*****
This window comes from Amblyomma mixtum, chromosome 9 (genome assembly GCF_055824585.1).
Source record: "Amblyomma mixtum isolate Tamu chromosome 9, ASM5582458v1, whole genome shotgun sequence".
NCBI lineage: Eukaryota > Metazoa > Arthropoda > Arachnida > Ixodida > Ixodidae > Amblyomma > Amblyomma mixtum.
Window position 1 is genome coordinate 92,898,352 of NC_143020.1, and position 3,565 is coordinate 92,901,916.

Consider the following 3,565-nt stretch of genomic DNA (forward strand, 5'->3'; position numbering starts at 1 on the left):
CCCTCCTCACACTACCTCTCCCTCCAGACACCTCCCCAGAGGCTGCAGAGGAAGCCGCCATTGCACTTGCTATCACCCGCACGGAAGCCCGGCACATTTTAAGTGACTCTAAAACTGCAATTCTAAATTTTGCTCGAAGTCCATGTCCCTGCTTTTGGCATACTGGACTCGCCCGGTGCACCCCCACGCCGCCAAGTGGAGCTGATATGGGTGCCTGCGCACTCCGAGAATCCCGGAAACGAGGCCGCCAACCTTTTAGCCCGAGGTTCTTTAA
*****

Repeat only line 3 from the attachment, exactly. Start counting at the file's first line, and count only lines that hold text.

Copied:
NCBI lineage: Eukaryota > Metazoa > Arthropoda > Arachnida > Ixodida > Ixodidae > Amblyomma > Amblyomma mixtum.